Edgar Allen Poe and “tales of mystery and imagination”

The Tell-Tale Heart by Edgar Allen Poe

“The tell-tale heart and one man’s descent into horror” by Dr Jennifer Minter (English Works)

Edgar Allen Poe’s macabre stories revolve around life and death and evoke a range of raw and extreme emotions.  Many focus on the sheer terror evoked by death, but there is also a grotesque sense of curiosity and fascination that grips the narrator when confronting his own or another’s death. And then there is a frightening sense of urgency  as the victims become ever more tightly controlled by, and at the mercy of, an “over-acuteness of the senses”.

If Kurtz in Conrad’s Heart of Darkness glimpses the “horror” as he experiences the intoxication of excess and descends into savagery, so too does Poe’s narrator in The Tell-Tale Heart become gripped by the fear and fascination of death as he suffocates the old man and then fails to still the beating of his heart.  Ostensibly, he kills the old man because of the strange fear of the “pale blue eye” that haunts him and that “resembled that of a vulture”. When he later gazes at that “vulture eye” he becomes increasingly furious. It was a “dull blue, with a hideous veil over it that chilled the very marrow in my bones”.  A minute description of the narrator’s and the victim’s unfolding sensations verge on the perverse. In his Preface to the original edition of Tales of the Grotesque and Arabesque (1840), Poe asserted that “terror is not of Germany, but of the soul”.

The narrator insists that the murder is without motive; in fact, “I loved the old man”. “For his gold I had no desire.”  Likewise, the past also appears to be discounted as any explanation of the narrator’s obsession: “It is impossible to say how the idea entered my brain, but once conceived, it haunted me day and night.” His crime, then,  appears particularly heinous. Rather he thinks lovingly of the old man and he has no reason to contemplate the extreme act of brutality.

Whilst there is no credible or logical motive, there is the cold, hard terror of the eye that made “my blood ran cold”.  He simply wants to “rid myself of the eye for ever”,  “for it was not the old man who vexed me, but his Evil Eye”.  And indeed it is the “Evil Eye” that lures him to his doom, precisely because it unleashes the impulse to commit evil that is scarcely concealed under the guise of sanity.   Is it the eye of death?   In an increasingly ambivalent and contradictory manner, the more the narrator seeks to justify and rationalise his sanity, the more irrational he appears.  The more successful the crime, the more it spells the narrator’s own demise.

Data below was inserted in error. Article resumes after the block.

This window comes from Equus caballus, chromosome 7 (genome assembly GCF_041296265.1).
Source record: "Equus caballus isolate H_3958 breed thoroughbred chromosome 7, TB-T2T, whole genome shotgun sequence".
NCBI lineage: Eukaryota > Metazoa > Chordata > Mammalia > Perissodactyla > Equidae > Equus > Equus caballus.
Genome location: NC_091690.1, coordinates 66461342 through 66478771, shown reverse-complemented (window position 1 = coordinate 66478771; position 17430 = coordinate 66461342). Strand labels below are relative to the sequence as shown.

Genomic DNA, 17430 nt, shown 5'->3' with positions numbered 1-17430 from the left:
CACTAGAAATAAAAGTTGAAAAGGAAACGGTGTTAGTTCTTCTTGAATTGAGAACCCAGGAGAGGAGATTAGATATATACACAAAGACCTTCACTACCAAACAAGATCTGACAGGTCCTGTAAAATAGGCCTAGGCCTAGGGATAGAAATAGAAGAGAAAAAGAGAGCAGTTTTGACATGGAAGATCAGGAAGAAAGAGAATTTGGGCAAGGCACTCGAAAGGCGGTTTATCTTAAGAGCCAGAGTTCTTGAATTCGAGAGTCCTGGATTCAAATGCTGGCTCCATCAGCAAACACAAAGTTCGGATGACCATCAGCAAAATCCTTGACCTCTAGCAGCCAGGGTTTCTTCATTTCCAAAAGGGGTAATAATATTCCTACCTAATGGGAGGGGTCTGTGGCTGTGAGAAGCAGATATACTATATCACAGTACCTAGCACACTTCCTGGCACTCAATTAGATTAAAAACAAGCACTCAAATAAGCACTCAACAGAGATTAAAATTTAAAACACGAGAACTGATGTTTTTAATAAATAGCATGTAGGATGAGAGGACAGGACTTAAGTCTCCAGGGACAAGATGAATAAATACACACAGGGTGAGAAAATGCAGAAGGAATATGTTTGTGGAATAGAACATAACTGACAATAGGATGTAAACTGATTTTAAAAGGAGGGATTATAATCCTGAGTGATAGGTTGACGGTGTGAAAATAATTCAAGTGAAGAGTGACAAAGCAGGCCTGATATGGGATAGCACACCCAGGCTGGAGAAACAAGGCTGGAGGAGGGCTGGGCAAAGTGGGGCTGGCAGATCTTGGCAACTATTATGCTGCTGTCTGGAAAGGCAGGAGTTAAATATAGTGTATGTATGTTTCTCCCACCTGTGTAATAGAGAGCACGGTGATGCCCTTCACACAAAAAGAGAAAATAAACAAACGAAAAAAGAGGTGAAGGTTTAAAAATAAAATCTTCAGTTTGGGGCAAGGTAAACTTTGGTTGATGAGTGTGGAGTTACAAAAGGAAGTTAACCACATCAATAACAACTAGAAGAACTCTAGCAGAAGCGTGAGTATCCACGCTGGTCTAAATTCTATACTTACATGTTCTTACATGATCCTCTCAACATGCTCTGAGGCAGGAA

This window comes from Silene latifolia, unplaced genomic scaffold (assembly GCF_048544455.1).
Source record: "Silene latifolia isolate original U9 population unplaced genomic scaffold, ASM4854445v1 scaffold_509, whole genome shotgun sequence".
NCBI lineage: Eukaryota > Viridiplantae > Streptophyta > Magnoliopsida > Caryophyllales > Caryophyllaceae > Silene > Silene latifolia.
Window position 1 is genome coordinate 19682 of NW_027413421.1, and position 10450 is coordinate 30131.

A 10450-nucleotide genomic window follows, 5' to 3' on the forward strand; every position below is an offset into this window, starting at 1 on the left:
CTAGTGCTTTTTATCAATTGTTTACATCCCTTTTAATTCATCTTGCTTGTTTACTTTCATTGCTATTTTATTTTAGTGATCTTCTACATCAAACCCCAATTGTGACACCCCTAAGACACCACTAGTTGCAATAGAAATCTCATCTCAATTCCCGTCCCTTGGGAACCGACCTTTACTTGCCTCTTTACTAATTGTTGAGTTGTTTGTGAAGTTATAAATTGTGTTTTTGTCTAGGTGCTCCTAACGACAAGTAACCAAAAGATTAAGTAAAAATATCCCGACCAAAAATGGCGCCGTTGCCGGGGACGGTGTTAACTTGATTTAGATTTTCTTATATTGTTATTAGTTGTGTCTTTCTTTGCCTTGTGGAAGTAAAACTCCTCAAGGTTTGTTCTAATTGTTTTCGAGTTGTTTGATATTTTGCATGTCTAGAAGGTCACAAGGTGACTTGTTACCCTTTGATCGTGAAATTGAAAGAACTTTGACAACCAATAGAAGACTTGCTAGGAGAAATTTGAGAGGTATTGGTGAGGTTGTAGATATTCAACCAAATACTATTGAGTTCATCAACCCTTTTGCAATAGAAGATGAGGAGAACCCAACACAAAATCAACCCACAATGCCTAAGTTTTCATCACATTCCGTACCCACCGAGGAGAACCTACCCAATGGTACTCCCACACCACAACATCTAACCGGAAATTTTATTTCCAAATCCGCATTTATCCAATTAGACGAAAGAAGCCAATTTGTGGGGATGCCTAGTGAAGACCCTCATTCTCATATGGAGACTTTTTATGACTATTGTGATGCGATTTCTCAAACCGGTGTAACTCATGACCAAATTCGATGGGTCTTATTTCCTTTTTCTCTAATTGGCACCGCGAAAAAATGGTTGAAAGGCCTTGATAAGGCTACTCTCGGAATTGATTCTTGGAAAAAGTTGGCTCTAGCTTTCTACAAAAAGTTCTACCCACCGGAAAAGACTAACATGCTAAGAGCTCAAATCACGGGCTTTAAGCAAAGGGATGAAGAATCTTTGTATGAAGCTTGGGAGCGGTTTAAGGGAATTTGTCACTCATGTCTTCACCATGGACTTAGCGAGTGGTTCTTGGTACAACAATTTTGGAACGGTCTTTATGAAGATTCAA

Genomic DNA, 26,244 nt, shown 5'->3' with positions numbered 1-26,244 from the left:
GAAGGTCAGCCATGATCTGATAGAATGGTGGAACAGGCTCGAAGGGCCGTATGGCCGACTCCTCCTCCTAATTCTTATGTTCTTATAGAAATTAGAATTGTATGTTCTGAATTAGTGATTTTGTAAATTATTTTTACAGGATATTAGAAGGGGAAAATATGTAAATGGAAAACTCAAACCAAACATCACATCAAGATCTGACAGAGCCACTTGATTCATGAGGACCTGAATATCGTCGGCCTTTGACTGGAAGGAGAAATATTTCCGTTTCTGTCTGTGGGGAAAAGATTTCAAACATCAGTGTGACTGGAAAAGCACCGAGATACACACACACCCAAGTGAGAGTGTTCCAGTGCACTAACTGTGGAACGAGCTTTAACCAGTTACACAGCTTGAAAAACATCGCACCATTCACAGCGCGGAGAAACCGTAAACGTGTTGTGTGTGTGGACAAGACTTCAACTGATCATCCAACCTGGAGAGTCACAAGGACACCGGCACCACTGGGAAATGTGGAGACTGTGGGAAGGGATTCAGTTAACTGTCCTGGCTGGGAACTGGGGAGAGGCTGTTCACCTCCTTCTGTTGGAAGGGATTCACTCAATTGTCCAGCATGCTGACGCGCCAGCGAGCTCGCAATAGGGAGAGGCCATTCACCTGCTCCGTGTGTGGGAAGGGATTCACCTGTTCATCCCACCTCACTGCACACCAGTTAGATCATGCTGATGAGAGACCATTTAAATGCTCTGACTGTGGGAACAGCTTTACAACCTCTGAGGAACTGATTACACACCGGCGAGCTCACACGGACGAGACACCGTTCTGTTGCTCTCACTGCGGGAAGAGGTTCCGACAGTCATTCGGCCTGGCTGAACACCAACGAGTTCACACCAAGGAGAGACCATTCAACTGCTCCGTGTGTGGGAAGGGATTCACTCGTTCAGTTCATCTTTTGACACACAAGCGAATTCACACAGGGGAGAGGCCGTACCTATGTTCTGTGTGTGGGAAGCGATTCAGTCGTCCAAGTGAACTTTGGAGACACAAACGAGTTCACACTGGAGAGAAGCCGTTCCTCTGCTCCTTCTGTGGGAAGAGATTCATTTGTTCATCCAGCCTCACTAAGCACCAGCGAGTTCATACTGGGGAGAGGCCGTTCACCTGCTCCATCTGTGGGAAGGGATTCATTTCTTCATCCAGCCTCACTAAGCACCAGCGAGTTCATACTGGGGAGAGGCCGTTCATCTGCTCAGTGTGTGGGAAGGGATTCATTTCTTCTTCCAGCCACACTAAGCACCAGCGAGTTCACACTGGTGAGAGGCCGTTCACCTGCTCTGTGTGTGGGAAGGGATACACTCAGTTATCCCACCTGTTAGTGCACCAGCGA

“You fancy me mad. Madmen know nothing.”  Adopting a conversational and confessional tone, the narrator invites the reader to reflect upon the premeditated perspective of the crime. “But you should have seen me. You should have seen how wisely I proceeded .. with what dissumulation I went to work!”.  The narrator urges the reader to refrain from automatically and intuitively suspecting that one needs to be mad in order to commit such a heinous crime.  Alarmingly, the narrator suggests, one can in fact be quite sane, and develop such a paranoid obsession that it overtakes one’s moral equilibrium – in the blink, in fact, of an “evil eye”.

Rather than resort to an expedient justification of the murder, the narrator asks us to suspend beliefs about madness. He describes his calculated movements, the “caution” and the “foresight” he takes to conceal the crime. He describes just how unnerved he really is as he confronts the object of his terror, and plans the murder, each night, at midnight, opening the latch without making a sound.   In fact he is so patient, and so still, that it takes an “hour to place my whole head within the opening” so that he can watch the sleeping man.

To heighten the complexity and suspense, Poe juxtaposes the calculating patience of the assassin during the midnight hours with the disarming kindness and courage he displays during the day, as he calls him “by name in a hearty tone” and enquires about his wellbeing.

The narrator continues to challenge the notion of madness through his recount of the aftermath. “If you still think me mad, you will think so no longer when I describe the wise precautions I took for the concealment of the body.” The narrator’s blunt, curse tone chills the reader and reminds them of the narrator’s cold-blooded capacity for evil: “First of all I dismembered the corpse.  I cut off the head and the arms and the legs.”  There was not even a “blood-spot”. “I had been too wary for that”.

The setting in this Gothic piece is significant – two small rooms and a small space under a few floorboards. Readers are aware that the narrator opens the door each night into this secret world of darkness as if to wade into the subterranean depths of the sub-conscious. “To think that there I was, opening the door, little by little, and he not even to dream of my secret deeds and thoughts.” The room is “black as pitch”, for the “shutters were close-fastened”.  When finally the intruder makes his presence felt through the slipping of the thumb “upon the tin fastening”, the sub-conscious stirs; it responds, the “old man sprang up in the bed cyring out, “Who’s there?”. In his fury, the intruder silences the old man, by heaving the “heavy bed over him”, kills the Evil Eye and calms the night shrieks. He conceals the limbs, by removing the “flooring of the chamber” and “deposited all between the scantlings”.  He is proud of his perfect crime and the lack of a trace. “A tub had caught all (the blood” – ha! ha!”. But the floorboards cannot suppress the depths of disquiet as the narrator is finally yields: “tear up the planks!”